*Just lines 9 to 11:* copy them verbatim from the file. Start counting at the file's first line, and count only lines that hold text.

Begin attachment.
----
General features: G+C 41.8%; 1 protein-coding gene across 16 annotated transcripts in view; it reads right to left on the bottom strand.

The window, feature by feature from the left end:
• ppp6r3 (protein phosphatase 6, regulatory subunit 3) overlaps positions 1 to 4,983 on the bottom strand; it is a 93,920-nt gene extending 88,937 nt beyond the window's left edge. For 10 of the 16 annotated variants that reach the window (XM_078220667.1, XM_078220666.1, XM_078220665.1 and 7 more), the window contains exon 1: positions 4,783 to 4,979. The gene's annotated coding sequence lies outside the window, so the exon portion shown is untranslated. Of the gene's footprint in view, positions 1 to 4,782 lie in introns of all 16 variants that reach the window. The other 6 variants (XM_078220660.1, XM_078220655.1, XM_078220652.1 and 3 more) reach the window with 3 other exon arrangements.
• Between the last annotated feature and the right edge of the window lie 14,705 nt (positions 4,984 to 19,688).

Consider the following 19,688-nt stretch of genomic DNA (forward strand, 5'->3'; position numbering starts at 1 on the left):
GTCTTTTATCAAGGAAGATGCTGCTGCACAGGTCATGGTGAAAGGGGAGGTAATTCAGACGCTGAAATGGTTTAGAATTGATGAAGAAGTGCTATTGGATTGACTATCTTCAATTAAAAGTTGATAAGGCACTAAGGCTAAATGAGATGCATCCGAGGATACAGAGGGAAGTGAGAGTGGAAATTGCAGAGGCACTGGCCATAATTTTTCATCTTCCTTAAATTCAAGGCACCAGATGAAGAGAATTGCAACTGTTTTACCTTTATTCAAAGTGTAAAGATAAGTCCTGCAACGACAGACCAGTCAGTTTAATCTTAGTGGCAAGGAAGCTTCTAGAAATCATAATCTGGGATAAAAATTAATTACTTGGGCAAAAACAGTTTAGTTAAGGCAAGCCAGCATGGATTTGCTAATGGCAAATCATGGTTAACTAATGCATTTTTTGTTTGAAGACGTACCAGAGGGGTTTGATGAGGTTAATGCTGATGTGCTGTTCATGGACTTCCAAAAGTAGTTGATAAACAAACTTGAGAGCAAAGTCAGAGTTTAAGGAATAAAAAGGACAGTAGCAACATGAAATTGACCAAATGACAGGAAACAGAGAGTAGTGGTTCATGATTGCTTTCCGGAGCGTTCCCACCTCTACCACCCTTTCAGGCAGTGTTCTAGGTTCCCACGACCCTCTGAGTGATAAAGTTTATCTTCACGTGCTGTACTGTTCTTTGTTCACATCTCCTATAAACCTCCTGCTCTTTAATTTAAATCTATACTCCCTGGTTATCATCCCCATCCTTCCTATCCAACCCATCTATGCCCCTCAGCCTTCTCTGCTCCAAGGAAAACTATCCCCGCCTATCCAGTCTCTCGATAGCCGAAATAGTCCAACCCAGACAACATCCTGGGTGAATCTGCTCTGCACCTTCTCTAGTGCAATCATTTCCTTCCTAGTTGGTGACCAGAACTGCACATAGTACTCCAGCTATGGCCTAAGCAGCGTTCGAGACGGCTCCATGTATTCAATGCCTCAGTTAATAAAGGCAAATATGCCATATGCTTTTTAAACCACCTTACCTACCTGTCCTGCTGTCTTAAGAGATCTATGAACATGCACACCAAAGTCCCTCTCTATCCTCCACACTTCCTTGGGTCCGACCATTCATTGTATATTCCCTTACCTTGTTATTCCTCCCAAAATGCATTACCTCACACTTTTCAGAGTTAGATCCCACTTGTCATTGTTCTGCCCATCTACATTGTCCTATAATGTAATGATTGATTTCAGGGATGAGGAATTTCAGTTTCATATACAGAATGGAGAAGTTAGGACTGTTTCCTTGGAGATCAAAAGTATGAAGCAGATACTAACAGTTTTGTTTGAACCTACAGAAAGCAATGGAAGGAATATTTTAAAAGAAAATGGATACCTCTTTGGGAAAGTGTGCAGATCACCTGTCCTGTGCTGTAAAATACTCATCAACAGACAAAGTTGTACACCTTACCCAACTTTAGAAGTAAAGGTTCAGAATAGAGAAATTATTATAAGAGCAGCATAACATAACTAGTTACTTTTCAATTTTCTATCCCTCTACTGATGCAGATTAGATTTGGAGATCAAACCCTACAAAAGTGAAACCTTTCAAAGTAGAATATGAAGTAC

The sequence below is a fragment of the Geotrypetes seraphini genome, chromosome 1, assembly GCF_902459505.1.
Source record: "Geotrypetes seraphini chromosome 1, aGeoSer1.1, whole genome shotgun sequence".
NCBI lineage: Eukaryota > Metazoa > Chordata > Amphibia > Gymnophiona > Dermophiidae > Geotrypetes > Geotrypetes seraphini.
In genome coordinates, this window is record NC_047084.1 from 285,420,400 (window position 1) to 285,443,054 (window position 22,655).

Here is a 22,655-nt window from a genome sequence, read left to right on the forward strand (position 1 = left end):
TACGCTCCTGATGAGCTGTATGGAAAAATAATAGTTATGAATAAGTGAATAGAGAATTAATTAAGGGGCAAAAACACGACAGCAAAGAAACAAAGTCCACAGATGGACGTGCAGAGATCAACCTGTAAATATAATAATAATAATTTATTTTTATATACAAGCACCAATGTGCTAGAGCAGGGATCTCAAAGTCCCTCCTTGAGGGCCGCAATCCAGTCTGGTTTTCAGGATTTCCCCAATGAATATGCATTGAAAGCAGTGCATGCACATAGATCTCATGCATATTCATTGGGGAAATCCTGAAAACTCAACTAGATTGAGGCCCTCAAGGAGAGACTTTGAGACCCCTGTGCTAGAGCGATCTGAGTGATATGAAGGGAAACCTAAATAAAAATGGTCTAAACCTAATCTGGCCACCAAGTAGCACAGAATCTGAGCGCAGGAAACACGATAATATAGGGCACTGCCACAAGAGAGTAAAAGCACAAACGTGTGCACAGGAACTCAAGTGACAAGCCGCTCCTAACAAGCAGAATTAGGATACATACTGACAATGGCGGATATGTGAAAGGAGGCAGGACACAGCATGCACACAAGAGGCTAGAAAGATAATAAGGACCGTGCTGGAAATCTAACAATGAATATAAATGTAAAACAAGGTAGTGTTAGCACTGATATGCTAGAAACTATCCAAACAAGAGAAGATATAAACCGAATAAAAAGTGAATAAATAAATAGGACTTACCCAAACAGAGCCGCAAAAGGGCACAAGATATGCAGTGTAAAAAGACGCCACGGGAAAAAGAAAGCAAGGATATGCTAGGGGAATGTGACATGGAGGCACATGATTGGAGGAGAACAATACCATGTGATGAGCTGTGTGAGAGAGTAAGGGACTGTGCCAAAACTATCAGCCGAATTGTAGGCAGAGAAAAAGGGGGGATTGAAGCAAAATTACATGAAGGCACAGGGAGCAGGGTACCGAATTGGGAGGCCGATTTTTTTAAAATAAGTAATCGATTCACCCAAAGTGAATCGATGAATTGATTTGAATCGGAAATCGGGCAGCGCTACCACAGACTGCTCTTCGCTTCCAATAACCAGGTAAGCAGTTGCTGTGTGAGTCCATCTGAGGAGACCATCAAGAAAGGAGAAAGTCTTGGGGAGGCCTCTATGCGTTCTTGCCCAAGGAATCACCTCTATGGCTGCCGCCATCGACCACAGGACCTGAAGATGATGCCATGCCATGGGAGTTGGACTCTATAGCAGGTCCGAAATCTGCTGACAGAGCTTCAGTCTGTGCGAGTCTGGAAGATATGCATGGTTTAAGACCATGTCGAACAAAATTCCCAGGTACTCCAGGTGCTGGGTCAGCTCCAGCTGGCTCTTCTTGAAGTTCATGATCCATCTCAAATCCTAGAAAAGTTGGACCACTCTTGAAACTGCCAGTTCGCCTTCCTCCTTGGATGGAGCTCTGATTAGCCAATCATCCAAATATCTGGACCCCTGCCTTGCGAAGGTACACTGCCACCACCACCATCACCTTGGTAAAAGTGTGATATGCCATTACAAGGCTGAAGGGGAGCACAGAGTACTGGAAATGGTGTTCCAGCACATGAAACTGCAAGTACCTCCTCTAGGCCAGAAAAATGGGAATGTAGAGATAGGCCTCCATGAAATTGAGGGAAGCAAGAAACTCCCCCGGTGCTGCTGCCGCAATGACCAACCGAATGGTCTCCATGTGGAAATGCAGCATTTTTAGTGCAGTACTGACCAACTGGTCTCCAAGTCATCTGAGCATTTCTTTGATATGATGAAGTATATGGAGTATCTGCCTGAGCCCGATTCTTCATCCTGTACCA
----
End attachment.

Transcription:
NCBI lineage: Eukaryota > Metazoa > Chordata > Amphibia > Gymnophiona > Dermophiidae > Geotrypetes > Geotrypetes seraphini.
In genome coordinates, this window is record NC_047084.1 from 285,420,400 (window position 1) to 285,443,054 (window position 22,655).

Here is a 22,655-nt window from a genome sequence, read left to right on the forward strand (position 1 = left end):